Friday, September 16, 2005

Conference Cacophony

Conference Cacophony

Majors, mid-majors, low-majors, BCS conference, small conference…these labels get tossed around every college basketball season and no universal agreement has been reached on the meaning of these terms. Big Six-type conferences are accused of having huge advantages through television exposure, access to funds, soft non-conference schedules laden with home games, choice seeds in the NCAA tournament, and other plum benefits. The “little guys” must win their conference tourney, even if they go 24-2 in the regular season and stumble in their conference tourney (see Utah State’s banishment to the NIT in 2004).

For our purposes here at the Bracket Board, I will refrain from referring to conferences in this manner. I will use the term "power conferences," because that one is somewhat accurate. Some conferences have more power than others. That does NOT mean that they play better basketball. The major/mid-major label only perpetuates the idea that only teams from “major” conferences play important or good basketball. There are 31 conferences in Division I basketball. They all play for bids to the same national championship tournament. They all have an avenue to get there (unlike D-IA college football). All of these schools play “major” college basketball.

UW- Milwaukee, Vermont, Bucknell, Holy Cross, Pacific, Gonzaga, Niagara, and Nevada were all good basketball teams in 2004-2005. Teams should be judged on their individual merits without being viewed through the lense of “small conference team.” Of course there are more high-quality teams in the ACC or Big East than there are in the America East or Patriot in any given year. But that does NOT mean that a mid-pack “Big Six-type” team deserves an NCAA tourney bid over a team like Northern Iowa, or vice versa. The 2005 NCAA Selection Committee got it right last year by leaving out Notre Dame and Maryland and including Northern Iowa. They also got it right by including Iowa over Miami-OH. It is all about what each team has done, not the conference in which they play. As Jerry Palm of says, “Teams get bids, not conferences.” Yes, it helps your Strength of Schedule and RPI to play in the Big East or Big XII, but it does not necessarily make you a better team or give you a better NCAA profile than a top team in the Sun Belt or MAC, or vice versa.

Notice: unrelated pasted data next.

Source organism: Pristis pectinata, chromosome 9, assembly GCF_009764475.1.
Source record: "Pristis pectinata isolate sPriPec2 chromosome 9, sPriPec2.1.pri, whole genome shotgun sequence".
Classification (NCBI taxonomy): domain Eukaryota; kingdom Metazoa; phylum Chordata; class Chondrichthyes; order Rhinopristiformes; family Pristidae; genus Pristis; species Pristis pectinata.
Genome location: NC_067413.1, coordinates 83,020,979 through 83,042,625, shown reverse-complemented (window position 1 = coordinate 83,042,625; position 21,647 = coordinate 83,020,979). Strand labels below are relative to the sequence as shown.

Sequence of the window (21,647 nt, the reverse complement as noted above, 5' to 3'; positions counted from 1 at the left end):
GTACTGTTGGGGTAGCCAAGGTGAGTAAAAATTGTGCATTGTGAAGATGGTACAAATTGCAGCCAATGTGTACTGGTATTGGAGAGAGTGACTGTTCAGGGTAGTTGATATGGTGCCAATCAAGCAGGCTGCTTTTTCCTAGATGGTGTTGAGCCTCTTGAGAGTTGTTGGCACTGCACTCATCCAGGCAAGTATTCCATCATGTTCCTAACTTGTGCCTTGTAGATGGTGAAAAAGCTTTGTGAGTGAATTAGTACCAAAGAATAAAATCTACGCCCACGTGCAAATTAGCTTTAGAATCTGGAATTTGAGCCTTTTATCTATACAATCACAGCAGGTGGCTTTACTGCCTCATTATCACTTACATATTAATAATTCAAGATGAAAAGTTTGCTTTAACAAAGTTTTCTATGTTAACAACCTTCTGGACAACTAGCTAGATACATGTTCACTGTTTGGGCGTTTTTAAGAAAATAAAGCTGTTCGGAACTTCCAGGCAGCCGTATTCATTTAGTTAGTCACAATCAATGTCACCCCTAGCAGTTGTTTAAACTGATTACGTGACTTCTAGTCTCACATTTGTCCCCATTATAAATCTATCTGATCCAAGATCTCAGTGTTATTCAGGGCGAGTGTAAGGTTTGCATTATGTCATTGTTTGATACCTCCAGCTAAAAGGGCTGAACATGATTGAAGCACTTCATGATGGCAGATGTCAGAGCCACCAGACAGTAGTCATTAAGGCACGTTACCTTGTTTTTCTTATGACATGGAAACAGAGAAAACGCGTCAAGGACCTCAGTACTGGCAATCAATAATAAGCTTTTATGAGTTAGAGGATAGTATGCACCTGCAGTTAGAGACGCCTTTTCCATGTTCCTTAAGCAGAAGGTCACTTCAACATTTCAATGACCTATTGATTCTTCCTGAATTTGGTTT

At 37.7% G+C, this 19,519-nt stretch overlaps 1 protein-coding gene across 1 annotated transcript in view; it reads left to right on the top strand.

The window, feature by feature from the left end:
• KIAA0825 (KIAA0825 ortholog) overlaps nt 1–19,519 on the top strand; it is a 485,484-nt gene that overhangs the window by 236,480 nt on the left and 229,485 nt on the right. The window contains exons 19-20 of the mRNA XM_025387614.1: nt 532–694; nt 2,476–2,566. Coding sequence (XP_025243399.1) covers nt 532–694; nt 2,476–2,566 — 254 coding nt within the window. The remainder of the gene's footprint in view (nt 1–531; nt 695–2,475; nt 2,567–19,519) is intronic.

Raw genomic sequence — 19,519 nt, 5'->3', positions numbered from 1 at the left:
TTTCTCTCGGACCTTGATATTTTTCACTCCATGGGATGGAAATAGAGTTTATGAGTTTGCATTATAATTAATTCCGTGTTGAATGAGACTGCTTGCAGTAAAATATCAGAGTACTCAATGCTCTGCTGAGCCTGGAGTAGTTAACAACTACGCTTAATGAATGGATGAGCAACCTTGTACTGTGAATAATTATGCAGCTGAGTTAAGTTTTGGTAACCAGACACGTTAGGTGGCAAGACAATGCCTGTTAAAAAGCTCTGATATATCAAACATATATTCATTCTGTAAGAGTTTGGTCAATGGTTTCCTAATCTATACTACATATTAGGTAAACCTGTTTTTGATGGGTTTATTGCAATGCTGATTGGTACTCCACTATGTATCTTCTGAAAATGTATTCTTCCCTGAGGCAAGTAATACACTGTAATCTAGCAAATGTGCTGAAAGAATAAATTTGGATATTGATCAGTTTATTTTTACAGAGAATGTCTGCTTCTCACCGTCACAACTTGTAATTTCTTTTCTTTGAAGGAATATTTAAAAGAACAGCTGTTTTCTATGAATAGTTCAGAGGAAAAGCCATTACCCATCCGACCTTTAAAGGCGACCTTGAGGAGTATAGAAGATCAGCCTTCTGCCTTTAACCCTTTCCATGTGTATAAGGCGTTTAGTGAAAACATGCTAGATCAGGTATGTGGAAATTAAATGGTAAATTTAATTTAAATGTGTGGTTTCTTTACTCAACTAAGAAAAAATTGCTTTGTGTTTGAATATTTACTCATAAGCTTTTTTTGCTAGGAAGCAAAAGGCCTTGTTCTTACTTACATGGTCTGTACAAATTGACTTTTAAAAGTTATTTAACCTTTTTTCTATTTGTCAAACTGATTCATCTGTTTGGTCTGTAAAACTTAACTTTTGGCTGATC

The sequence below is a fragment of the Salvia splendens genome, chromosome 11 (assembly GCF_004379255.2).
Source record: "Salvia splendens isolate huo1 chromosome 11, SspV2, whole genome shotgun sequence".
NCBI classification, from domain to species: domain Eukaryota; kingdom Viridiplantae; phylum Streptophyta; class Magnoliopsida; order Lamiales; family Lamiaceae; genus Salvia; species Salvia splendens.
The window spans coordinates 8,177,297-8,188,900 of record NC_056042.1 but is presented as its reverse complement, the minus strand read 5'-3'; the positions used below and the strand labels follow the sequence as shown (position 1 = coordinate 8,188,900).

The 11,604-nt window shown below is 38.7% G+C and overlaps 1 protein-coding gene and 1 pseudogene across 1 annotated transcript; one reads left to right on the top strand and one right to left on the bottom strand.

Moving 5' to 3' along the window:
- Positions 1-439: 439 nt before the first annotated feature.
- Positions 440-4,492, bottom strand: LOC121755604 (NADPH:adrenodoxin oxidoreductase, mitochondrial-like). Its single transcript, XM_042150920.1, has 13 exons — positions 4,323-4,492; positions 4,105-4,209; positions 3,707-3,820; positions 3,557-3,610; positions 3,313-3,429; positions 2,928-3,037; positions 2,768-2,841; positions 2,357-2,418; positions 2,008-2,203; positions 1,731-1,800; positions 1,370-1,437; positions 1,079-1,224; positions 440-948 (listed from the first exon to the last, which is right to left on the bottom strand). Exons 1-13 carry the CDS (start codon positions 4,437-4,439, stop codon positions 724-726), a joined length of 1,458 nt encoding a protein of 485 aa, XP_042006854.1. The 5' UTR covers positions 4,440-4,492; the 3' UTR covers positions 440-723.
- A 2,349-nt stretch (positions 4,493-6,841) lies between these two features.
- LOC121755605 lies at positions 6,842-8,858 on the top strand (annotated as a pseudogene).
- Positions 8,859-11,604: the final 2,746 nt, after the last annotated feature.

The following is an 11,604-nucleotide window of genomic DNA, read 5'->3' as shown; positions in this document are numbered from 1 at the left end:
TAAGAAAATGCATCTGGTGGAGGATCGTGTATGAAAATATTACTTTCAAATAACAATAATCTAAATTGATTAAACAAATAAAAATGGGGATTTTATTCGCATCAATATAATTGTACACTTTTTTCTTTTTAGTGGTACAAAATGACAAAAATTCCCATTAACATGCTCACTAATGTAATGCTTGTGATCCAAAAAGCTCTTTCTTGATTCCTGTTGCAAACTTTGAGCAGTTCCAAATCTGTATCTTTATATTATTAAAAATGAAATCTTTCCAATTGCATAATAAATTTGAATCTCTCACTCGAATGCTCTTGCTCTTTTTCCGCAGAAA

Why the Sun Belt lean?
I am an unapologetic Western Kentucky University Hilltoppers fan…TO THE MARROW. I fight my own biases. I hate The ESPN All-Stars. I loathe the SEC. As a converted Kentucky Wildcat fan (I had no choice growing up in rural north-central Kentucky), I maintain a strong hatred of Louisville and now enjoy Kentucky losses. I take glee in Tennessee and Cincinnati defeats. I am a fan. My Toppers compete in the Sun Belt conference, so readers will get a heavy dose of Belt Breakdown. But, I can check my biases at the door when doing bracketology. I will let my track record speak for itself (I had The ESPN All-Stars as a 1-seed and Kentucky and Louisville as 2-seeds in my final projection last year). Just because I do not like a team does not mean they are overrated or that they are not any good, and just because I am a WKU does not mean I will give them special treatment.